A Resident’s Typical Day

Every day in residency brings new challenges and learning opportunities. Here is what a day in the life of a resident looks like in various learning experiences at Lucile Packard Children’s Hospital Stanford.

Resident's day

Joepfrey Miguel Alvarez, PharmD, PGY2 Critical Care Resident

Cardiovascular Intensive Care Unit

A typical day in the CVICU starts with pre-rounding on patients to assess pertinent clinical findings and form recommendations. I then go to rounds where I participate in making clinical decisions on patients with an interdisciplinary team. I also especially help with answering any medication related questions or making medication adjustments. After rounds, I will write TPNs with my preceptor because the CVICU has a TPN per pharmacy protocol.

I will also catch up on monitoring notes, such as vancomycin per pharmacy notes, follow-up with my preceptor on patient care, lead a topic discussion with my preceptor, or follow-up on questions my preceptor given to me the day prior. I will also attend code blues and be present for emergency interventions such as a rapid sequence intubation or extracorporeal membrane oxygenation.

Overall, I find the CVICU environment very interesting and exciting. There are many patients with complex heart physiologies and pharmacy is an integral part of the patient care team, so being involved in many clinical decisions is very fulfilling to me.

Solid Organ Transplant

My day begins with chart review of my patient list and reviewing my recommendations with my preceptor before 8:30 a.m. rounds. I assess pertinent clinical information such as immunosuppressant therapeutic drug monitoring, appropriate opportunistic infection prophylaxis, and post-transplant antithrombotic therapy. I had the opportunity to care for pre-transplant evaluation consults, fresh post-transplant patients, and readmitted patients for transplant complications such as rejection or infection.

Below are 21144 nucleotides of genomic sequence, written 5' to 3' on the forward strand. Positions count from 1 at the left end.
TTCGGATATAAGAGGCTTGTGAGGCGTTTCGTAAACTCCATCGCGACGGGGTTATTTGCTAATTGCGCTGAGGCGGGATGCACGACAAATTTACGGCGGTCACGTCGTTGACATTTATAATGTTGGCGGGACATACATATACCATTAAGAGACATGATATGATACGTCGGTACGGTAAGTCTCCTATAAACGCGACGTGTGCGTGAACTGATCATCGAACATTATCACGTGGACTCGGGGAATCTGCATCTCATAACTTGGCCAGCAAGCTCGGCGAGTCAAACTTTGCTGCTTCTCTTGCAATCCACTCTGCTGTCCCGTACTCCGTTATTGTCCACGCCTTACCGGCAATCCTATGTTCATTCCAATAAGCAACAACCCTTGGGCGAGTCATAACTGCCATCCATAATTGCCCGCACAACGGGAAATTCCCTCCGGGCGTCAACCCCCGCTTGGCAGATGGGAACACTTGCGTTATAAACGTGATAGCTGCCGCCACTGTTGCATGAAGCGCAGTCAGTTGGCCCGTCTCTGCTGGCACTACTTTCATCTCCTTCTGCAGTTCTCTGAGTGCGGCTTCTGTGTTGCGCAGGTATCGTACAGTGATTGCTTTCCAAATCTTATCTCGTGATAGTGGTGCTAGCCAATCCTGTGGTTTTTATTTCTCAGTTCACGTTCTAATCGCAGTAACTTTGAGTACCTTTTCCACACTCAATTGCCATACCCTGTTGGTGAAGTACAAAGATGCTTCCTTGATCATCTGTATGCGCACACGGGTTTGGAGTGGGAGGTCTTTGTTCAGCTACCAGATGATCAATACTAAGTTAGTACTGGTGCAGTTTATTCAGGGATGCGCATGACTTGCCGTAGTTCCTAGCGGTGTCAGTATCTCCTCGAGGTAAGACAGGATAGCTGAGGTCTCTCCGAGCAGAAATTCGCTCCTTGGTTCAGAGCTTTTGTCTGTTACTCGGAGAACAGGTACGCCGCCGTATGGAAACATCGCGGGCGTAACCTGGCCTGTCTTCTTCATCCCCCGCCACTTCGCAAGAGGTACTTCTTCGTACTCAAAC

After rounds, I spent my afternoons teaching patients and caregivers how to safely and effectively adhere to their complex post-transplant medication regimens. Spending this time establishing their understanding of this lifelong responsibility was the most rewarding part of this learning experience.

Wesley Nguyen, PharmD, PGY1 Pharmacy Resident
Mitesh Patel, PharmD, PGY1 Pharmacy Resident

Acute Care Pediatrics

My typical day starts with a thorough chart review of my patients. I use the information provided to form meaningful interventions that I go on to pose to my preceptor and the interdisciplinary team. While on rounds, I field pertinent medication-related questions and discuss ways in we can best optimize a patient’s therapy so that we can achieve a shared set of common goals.

After rounds, the rest of the afternoon is reserved for resident learning, patient education, and pharmacy documentation. The most rewarding aspect of this learning experience is the ability to learn from such a skilled, diligent group of individuals.

Antimicrobial Stewardship Program

Our goal as antimicrobial stewards is to ensure the safe and effective use of antimicrobial therapies, in other to reduce resistance and prolong longevity of all antimicrobials in our society. A typical day in ASP I begins with prospective audit reviews and feedback of current antimicrobials in our hospital. Depending on my work load for the day, and the day of the week, I typically arrive around 6:30 to 7 a.m. My mornings entail reviewing antimicrobial therapies in order to identify, discuss, and relay recommendations to the primary team through their pharmacist, ideally before 9 a.m. My afternoons are often filled with recommendation follow-ups, journal articles and guideline reviews, ASP meetings, mini-project work, presentations preparation, and topic discussions.